I don’t know why it is that the Boston Red Sox are leading all of baseball in ethics controversies, but here’s the story:
The Red Sox have been playing the Orioles the last four days, in a series marked by rancor arising from an incident last week that has metastasized into an exchange of words, accusations and attempted beanballs. After the first game in this series, Orioles’ outfielder Adam Jones claimed that he had heard racial epithets from the stands, and a bag of peanuts had been thrown at him. Boston and the Red Sox in particular have a dubious racial history (the team was the last in baseball ito have a black player), so this immediately became a big story, with the Sox, MLB, the city, and even the governor expressing horror, regret, and outrage. No fan or Orioles player has stepped forward to substantiate Jones’ accusations. I don’t doubt him, but that is relevant, because in the entire episode as it unfolded, conclusive evidence has been deemed unnecessary. Accusations alone confer guilt. In the next game, Fenway gave Jones a long standing ovation on his first trip to the plate, saying, in essence, “We’re sorry you were treated this way, and we reject that disgusting conduct.” Good. That is the Fenway Park I know.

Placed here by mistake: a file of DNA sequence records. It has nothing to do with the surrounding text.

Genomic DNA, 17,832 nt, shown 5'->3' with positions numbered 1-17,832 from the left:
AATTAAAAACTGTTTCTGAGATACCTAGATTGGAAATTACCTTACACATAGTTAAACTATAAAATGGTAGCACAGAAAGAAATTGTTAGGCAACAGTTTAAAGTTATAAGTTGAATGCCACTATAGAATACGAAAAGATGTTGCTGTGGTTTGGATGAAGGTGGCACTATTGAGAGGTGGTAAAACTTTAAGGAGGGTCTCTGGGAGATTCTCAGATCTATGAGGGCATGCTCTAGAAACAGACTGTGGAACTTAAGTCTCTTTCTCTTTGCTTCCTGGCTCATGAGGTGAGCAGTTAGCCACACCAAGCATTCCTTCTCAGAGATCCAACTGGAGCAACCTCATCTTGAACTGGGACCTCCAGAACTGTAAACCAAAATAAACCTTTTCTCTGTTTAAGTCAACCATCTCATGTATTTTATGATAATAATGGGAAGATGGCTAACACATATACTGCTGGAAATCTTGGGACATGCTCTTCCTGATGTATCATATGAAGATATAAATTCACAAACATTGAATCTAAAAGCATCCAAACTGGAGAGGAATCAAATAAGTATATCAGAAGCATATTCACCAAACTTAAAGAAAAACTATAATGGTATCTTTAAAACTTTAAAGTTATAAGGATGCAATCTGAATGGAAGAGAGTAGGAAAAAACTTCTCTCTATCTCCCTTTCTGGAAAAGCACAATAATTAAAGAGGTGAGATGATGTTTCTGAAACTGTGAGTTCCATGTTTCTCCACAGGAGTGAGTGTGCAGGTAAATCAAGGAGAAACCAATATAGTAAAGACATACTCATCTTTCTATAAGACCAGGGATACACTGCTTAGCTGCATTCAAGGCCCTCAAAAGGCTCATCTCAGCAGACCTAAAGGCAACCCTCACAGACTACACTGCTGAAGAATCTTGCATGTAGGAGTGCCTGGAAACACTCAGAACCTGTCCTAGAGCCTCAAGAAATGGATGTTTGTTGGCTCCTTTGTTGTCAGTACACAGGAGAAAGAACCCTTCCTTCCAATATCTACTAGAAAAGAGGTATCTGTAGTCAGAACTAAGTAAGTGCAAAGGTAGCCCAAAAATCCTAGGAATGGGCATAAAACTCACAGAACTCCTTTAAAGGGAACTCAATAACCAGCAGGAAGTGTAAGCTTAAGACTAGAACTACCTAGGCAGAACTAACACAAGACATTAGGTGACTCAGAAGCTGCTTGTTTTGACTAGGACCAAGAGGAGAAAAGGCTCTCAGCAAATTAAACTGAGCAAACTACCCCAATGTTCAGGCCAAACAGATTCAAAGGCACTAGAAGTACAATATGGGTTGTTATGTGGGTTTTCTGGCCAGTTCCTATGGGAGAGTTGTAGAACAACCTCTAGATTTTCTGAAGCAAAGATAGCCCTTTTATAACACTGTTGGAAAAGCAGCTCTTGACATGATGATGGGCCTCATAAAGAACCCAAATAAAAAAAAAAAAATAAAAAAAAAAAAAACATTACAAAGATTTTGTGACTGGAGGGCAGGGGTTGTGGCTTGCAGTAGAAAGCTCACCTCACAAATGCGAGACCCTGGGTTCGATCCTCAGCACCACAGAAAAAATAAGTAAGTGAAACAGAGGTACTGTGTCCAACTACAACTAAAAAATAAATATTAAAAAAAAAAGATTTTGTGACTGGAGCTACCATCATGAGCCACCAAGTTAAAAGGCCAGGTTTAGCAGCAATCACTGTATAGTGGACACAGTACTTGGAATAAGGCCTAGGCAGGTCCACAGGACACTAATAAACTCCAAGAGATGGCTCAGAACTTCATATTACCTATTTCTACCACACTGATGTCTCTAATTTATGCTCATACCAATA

Then it was reported that another fan who was in the crowd at Fenway the next night has been banned for life by the Red Sox. Team president Sam Kennedy said that the fan received the lifetime ban for using a racial slur to to describe a Kenyan woman who sang the National Anthem before the game, in a conversation with another fan.
Calvin Hennick, a Boston resident bringing his son to his first Red Sox game as a present for his sixth birthday, wrote on Facebook and confirmed to the Associated Press that a fan sitting near him used “nigger” when referring to the National Anthem singer that night. Hennick asked the man to repeat what he had said, and when he did,Hennick summoned security. The Fenway security ejected the offending fan, who denied using a racial slur….you know, like Giles Corey denied being a witch.
Kennedy thanked Hennick, who is white, for coming forward. Says NBC baseball writer Craig Calcaterra, who once was a lawyer and presumably understood basic principles of justice, process, and fairness, “Kudos to the Red Sox for acting so swiftly.”
The Red Sox acted swiftly, all right.
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